Considered by critics to be an accurate portrayal of frontline medical conditions, A Surgeon in Khaki is New Zealand surgeon Arthur Anderson Martin's account of his experiences in 1914, early in World War I. Already a well-respected and widely traveled surgeon when war broke out, Martin joined the Royal Army Medical Corps. Under Field Marshal Sir John French, he served at Le Havre, Harfleur, and at the battle of the Marne. He marched to Aisne, to the new lines behind La Bassee, and finally to Flanders. During his entire service, he advocated immediate specialist surgery for the direst wounds, even under fire. In this engaging narrative, the reader experiences the daily life of war through the eyes of the medical officers who tried valiantly to help the wounded and ill on the front lines of World War I. Martin provides colorful descriptions of the soldiers and officers, harrowing details of the battles, and riveting accounts of the difficulty of treating men in a war zone. A better firsthand account of medicine during World War I is not to be found.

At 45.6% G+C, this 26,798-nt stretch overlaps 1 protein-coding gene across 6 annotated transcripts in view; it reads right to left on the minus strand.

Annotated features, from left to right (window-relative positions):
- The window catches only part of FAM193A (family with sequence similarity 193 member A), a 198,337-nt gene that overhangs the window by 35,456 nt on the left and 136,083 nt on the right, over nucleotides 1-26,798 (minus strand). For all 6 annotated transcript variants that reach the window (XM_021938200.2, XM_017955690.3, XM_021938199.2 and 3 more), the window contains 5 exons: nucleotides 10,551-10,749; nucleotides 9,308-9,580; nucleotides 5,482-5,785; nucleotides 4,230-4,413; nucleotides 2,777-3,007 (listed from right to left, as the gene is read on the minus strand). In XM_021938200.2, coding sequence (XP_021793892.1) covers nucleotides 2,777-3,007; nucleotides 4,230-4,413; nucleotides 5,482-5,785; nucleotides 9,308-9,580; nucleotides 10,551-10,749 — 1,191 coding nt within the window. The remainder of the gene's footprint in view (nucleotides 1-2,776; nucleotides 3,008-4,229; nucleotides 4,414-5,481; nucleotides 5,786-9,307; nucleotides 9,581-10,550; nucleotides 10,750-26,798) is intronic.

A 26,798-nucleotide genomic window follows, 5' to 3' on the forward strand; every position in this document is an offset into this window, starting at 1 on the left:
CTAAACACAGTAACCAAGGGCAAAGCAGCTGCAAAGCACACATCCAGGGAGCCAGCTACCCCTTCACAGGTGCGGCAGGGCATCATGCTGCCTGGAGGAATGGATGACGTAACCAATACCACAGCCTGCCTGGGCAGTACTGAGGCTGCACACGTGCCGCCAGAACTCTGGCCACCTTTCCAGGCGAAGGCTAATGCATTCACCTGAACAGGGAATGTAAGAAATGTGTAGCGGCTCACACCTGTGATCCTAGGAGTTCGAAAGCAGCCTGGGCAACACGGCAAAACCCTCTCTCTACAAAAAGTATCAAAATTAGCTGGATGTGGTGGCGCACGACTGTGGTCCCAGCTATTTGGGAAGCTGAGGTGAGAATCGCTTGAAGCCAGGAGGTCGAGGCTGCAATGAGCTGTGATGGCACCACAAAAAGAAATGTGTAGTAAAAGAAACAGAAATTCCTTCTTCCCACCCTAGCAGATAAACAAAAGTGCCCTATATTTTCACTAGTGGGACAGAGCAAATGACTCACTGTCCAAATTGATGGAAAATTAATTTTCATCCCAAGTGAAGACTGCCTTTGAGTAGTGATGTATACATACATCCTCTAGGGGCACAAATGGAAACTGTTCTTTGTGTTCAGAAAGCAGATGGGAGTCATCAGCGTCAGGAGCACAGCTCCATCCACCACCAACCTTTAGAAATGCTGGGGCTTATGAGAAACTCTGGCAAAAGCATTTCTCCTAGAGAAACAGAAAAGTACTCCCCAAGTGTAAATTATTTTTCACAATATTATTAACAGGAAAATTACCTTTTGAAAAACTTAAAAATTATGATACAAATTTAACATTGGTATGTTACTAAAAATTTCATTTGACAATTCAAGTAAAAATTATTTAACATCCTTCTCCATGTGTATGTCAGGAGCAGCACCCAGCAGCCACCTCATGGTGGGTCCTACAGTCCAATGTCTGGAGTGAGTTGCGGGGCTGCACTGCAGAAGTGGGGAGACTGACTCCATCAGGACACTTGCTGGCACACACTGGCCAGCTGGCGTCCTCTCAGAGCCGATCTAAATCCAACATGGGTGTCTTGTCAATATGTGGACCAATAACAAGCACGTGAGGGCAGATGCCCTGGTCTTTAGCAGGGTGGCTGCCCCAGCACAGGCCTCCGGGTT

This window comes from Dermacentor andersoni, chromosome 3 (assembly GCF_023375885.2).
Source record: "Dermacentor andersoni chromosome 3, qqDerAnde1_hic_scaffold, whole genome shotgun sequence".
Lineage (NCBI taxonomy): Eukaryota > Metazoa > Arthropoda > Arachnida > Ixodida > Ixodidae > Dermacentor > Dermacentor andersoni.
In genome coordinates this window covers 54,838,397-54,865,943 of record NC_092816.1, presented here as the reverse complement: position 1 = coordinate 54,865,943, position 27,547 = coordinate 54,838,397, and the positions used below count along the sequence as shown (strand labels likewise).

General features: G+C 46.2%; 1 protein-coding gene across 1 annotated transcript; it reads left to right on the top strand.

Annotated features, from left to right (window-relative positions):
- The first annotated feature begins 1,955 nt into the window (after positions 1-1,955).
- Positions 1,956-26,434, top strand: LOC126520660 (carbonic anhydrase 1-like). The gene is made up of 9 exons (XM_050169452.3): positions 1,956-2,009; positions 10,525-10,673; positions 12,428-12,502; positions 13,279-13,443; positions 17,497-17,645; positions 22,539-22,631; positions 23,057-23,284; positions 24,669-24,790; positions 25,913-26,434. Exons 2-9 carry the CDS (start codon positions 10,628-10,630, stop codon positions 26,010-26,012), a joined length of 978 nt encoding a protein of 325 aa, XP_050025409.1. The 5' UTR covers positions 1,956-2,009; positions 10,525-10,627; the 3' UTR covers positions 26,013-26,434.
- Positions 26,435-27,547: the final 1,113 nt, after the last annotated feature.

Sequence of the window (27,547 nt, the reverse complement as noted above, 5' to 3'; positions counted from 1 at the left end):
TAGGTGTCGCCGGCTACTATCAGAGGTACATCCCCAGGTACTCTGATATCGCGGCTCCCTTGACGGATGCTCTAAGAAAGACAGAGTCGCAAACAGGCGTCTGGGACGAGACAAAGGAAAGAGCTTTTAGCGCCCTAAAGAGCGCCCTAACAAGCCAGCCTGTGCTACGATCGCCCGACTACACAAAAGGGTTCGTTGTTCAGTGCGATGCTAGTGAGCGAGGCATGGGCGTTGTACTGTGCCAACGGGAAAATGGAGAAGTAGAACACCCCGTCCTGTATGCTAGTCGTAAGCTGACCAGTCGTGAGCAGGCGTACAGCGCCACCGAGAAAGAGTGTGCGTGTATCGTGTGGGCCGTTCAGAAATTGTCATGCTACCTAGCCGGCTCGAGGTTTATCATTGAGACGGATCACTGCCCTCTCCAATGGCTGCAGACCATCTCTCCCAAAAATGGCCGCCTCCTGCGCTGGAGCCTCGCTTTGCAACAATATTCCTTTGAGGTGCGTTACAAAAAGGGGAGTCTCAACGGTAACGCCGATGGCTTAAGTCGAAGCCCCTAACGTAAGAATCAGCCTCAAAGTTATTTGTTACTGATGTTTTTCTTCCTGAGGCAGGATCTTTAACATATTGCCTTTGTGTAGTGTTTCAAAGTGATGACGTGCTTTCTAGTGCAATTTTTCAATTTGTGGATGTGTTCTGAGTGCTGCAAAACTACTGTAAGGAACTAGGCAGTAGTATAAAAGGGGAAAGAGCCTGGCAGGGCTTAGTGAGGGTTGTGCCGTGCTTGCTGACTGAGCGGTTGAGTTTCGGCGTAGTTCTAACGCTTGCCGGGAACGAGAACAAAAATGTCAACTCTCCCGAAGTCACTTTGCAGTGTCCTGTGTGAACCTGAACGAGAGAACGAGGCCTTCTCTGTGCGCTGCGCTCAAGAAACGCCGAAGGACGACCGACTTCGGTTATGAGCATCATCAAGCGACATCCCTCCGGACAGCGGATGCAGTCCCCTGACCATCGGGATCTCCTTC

I. From Peace to War; II. Le Havre and Harfleur; III. From Le Havre to the Bay of Biscay; IV. From the Bay of Biscay to East of Paris; V. The Advance to the Marne; VI. What I Saw of the Battle of the Marne; VII. The Night of the Marne; VIII. From the Marne to the Aisne; IX. The Aisne and the Tragedy of the Sunken Road; X. Missy on the Aisne; XI. On the Aisne at Mont de Soissons; XII. Field Ambulances and Military Hospitals; XIII. Good-Bye to the Aisne; XIV. The La Bassee Road at Chateau Gorre; XV. Bethune; XVI. Some Medical Odds and Ends; XVII. We Leave Bethune; XVIII. Over the Belgian Frontier; XIX. We Leave Belgium